Department of Central and South-East European Languages

MGIMO students have learnt Central and South-East European languages for more than 50 years. The first groups studying these languages were formed in the wake of WWII, when the government was in need of experts in South-East Europe. At first the students learnt Czech, Polish, Albanian and some other languages, but later the number of languages grew as well as the number of regular lecturers. In 1963 a special department was created for the languages of Central and South-East European countries. For almost 25 years (1963-1988) it was headed by the graduate of the Military Translation Institute Vladimir Ivanov, PhD in philology, Associate Professor, author of the first Soviet textbook on the Hungarian language. With time the Department has become a major center for teaching languages of Central and South-East Europe combined with regional geography and culture.

Since 2005 Associate Professor Yuri Zelenov, PhD, has been heading the Department, preceded by Galina Tyapko (1988 — 2005). The current head of the Department is a graduate of Military Foreign Languages Institute and an expert in psycho-linguistic aspects of translation, who has a wide experience in teaching social and political translation into Polish and German.

It’s not fortuitous that the Department teaches languages spoken in Central and South-East Europe. The history of ethnic groups, leaving there, is very similar. Their cultures are so closely intertwined that it’s impossible to understand them without taking into account the regional context.

The first lecturers of the Department had to develop courses from scratch as there were almost no contemporary bilingual dictionaries or textbooks. The following decades were devoted to the creation of such materials. By the mid-90s the Department wrote textbooks on political and economic translation into Albanian (by N. Shigina), Romanian (by T. Silantieva), Serbian and Croatian ( by L. Voronina), Czech (by N. Davletshina and by N. Reizema), Polish (by N. A. Kallos), Bulgarian (by T. Labut and by L. Alekseeva), Hungarian (by K. Vavra). The textbooks went into many editions.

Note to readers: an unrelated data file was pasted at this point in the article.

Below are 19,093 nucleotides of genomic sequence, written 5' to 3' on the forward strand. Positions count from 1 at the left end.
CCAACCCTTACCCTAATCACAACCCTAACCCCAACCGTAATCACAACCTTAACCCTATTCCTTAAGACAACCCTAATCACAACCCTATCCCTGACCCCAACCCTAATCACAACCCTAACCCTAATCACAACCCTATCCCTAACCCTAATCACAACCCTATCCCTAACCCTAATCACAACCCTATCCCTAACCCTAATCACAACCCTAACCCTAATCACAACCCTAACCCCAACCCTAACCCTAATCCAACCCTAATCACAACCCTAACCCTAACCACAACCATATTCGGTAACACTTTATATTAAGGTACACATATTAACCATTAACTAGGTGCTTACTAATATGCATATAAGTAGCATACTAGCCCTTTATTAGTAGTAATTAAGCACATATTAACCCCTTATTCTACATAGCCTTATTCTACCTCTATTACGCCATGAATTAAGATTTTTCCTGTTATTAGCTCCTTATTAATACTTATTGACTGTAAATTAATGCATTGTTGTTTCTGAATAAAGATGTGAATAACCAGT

The teaching methods are chosen with regard to the major of schools and the peculiarities of teaching rare languages as most of the students are true beginners. Our unique lecturers successfully manage to cope with these tasks. They put the emphasis on the practical knowledge that will help students learn more about one of the richest European region in terms of culture.

The Department teaches 11 languages as the main, second and third foreign languages. They include Albanian, Bulgarian, Hungarian, Greek, Polish, Romanian, Moldavian, Serbian, Croatian, Czech and Slovak.

The Department uses software to teach foreign languages and translation. There are e-textbooks on Polish, Hungarian, Bulgarian, Serbian and Croatian.

The Department participates in Bologna process using the Common European Framework of Reference for Languages. The lecturers train students to take exams in the relevant languages (such as Hungarian, Romanian, Polish, Czech etc.). However, they also make sure that the students not only have general knowledge of a language, but also have some specific skills necessary to work in international relations, know how to communicate in business context and translate, so as far as assessment is concerned, the Department uses a competence-based approach.

If the students wish to have a certificate in military translation, they can join the Military Training Department and study Polish, Bulgarian and Czech military translation taught by lecturers of the Department.

Last updated in September 2016

Head of Department

Anna Toropova Anna Toropova

Candidate of sociological sciences


+7 495 229-38-45 (inner 13-75)